The former Play School presenter, actress and peer at 72.
An interview by Danny Scott for The Times of London.
Baroness Benjamin of Beckenham in Kent was born in Trinidad, then moved with her family to England at the age of ten. After appearing in several hit West End shows she became a household name as a children’s TV presenter, most notably on Play School from 1976 to 1988. She has starred in shows including The Sarah Jane Adventures and The Line of Beauty, and has published more than 25 books. In 2010 Benjamin was made a Liberal Democrat life peer. She lives in southeast London with her husband, Keith. The couple have two grown-up children.
My husband always wakes up before me and the first thing he says is, “Floella, I love you.” Around seven he goes downstairs to make me a cup of tea and porridge. We always joke about being on holiday. He’ll look out of our south London window and say, “The beach isn’t too crowded. I’ll get the deckchairs.” He makes me smile in the morning, which means I’ll be smiling for the rest of the day.
I do a lot of stretching and core muscle exercises — very important as you get older. If any woman asks me how I look so good at 72, I tell them it’s all about the pelvic floor. It gives you inner strength. Even a bit of hoovering will get the heart rate up. I do not have a cleaner. I can do my own housework, thank you.
It doesn’t matter if I go to the shops in my old jacket, a hat, no make-up and a Covid mask, people still shout, “Floella! How are you?” Keith says it’s my eyes. I’m sure some of it has to do with me being on Play School. People saw me on TV at a particular time in their lives and I made them feel comforted.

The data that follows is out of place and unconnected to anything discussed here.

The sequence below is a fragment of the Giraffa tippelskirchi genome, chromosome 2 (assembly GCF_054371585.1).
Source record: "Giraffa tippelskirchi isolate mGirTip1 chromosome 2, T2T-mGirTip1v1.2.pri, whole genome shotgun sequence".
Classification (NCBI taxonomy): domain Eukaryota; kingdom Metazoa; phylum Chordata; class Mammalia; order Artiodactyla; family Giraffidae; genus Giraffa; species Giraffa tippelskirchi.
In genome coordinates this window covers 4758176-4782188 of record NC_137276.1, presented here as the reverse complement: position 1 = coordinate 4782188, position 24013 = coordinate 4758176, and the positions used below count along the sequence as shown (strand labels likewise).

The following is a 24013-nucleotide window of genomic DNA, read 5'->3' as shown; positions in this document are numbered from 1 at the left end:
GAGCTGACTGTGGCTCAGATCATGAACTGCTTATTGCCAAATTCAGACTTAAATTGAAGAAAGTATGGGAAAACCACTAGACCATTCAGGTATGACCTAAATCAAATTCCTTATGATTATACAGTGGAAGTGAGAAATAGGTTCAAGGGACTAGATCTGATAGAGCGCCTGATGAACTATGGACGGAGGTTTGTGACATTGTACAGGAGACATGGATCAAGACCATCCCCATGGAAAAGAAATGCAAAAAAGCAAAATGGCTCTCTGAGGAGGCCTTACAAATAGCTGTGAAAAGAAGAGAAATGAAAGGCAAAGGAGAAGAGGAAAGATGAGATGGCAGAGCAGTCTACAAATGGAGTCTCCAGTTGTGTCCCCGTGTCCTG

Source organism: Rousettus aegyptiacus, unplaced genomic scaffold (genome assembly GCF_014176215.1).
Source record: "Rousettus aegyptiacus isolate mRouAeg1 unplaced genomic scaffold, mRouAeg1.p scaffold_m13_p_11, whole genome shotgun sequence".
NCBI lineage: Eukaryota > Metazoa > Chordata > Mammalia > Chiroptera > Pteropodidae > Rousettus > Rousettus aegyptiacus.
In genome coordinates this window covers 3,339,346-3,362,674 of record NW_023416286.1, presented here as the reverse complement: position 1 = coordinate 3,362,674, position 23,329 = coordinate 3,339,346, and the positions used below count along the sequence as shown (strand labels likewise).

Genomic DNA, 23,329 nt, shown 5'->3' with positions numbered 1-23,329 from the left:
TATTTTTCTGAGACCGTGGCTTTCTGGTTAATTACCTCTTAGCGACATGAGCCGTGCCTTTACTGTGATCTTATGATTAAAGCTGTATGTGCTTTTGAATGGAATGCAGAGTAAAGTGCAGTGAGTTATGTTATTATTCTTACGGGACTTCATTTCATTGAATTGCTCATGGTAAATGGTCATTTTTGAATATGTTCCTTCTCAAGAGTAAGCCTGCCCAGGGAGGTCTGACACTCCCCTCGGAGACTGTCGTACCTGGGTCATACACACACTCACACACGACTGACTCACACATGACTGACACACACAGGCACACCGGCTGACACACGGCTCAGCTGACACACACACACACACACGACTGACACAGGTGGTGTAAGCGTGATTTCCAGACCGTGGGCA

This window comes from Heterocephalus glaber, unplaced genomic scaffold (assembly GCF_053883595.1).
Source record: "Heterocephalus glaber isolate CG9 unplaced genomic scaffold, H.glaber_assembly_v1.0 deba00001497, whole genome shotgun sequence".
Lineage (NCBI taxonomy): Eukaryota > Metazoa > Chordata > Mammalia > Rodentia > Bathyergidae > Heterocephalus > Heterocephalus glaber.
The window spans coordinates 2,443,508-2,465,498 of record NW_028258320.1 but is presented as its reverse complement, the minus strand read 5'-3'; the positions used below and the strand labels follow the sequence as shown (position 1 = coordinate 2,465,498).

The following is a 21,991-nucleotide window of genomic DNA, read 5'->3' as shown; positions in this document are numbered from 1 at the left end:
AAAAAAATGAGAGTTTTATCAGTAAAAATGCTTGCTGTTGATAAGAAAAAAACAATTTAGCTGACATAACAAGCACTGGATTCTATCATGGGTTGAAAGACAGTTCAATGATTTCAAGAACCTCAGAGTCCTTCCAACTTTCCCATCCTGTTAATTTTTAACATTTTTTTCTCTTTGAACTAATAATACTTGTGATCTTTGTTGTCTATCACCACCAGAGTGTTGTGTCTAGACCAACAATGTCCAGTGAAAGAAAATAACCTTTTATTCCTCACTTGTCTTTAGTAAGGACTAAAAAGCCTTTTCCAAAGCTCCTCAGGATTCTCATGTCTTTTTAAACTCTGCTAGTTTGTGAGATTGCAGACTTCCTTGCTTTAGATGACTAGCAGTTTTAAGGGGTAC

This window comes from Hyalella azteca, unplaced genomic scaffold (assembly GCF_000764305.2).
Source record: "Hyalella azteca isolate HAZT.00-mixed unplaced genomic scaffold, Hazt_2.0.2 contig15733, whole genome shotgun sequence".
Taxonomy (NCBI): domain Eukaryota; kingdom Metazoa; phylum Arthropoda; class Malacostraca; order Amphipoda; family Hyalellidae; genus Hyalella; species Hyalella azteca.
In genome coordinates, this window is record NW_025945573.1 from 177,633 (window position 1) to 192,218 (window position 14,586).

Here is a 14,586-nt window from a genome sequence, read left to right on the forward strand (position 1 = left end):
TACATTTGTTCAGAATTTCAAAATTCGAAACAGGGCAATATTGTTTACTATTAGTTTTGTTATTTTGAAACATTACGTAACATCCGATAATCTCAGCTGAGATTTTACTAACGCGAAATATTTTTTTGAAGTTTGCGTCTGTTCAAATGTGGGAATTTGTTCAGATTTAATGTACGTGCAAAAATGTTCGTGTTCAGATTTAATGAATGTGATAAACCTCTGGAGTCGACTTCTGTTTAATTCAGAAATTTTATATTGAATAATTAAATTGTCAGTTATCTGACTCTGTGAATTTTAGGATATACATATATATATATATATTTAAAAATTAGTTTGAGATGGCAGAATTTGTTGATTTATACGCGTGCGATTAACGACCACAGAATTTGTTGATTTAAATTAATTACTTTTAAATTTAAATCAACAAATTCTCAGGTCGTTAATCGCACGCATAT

Children are like porcelain. If you break them, they are broken for ever, but if you can make them feel loved, they will float along on the river of life and love will keep them buoyant. I know that’s true because of all the letters and tweets I get. A lady stopped me the other day and said, “Seeing you smiling on TV changed my life.”
It was very different when I arrived from Trinidad in 1960. We lived in Beckenham and racism was an everyday occurrence. Grown-ups spat at me in the street. One woman lifted my skirt up and asked, “Where’s your monkey’s tail?”
The only time anyone has said anything about the colour of my skin recently was after Brexit. They made a mistake, trying to attack me. I just laughed. I’m not going to waste any of my energy defending myself. Let me make this very clear: I am not a victim!
Keith and I have been together for more than 50 years and I call him the wind beneath my wings. We spend 24 hours of every day together. He’s not the kind of man who sits there asking what’s for lunch. If he’s in the kitchen, he’ll do the cooking. Lots of salad and vegetables. I’ve never been on a diet, but I am careful about what I eat. Yes, it’s OK to have a few chips, but remember that your body is a temple.
I try to get to the House of Lords at least three days a week. Keith says it’s my spiritual home because I’m always trying to change the world. My proudest moment was when I got the law changed in 2017 so that public service broadcasters had to make children’s programmes. Up until then only 1 per cent of children’s TV was original shows produced in the UK.
If there’s a late session at the Lords Keith and I will eat there, but it’s nice to have dinner at home. The other day Keith wondered how many times we’d sat down together at that table. Thousands! And we always enjoy it, laughing our heads off.
I used to be a news junkie, but I find it too hard to watch these days. It’s so graphic: Ukraine, Yemen and Syria. I sometimes wish I was Wonder Woman so I could fly out there and say, “All right, let’s all sit down together. This is what we’re going to do.” Keith and I are in bed by 11, but those news stories can keep me awake till the early hours. We need a new messiah. It may be a politician. Someone who can bring together the best minds and show us that the world cannot continue like this.
What Are You Doing Here? My Autobiography by Baroness Floella Benjamin is out now, published by Pan Macmillan at £20
Words of wisdom
Best advice I was given
Everything happens for a purpose
Advice I’d give
Be confident in who you are
What I wish I’d known
How much my mum’s love meant to me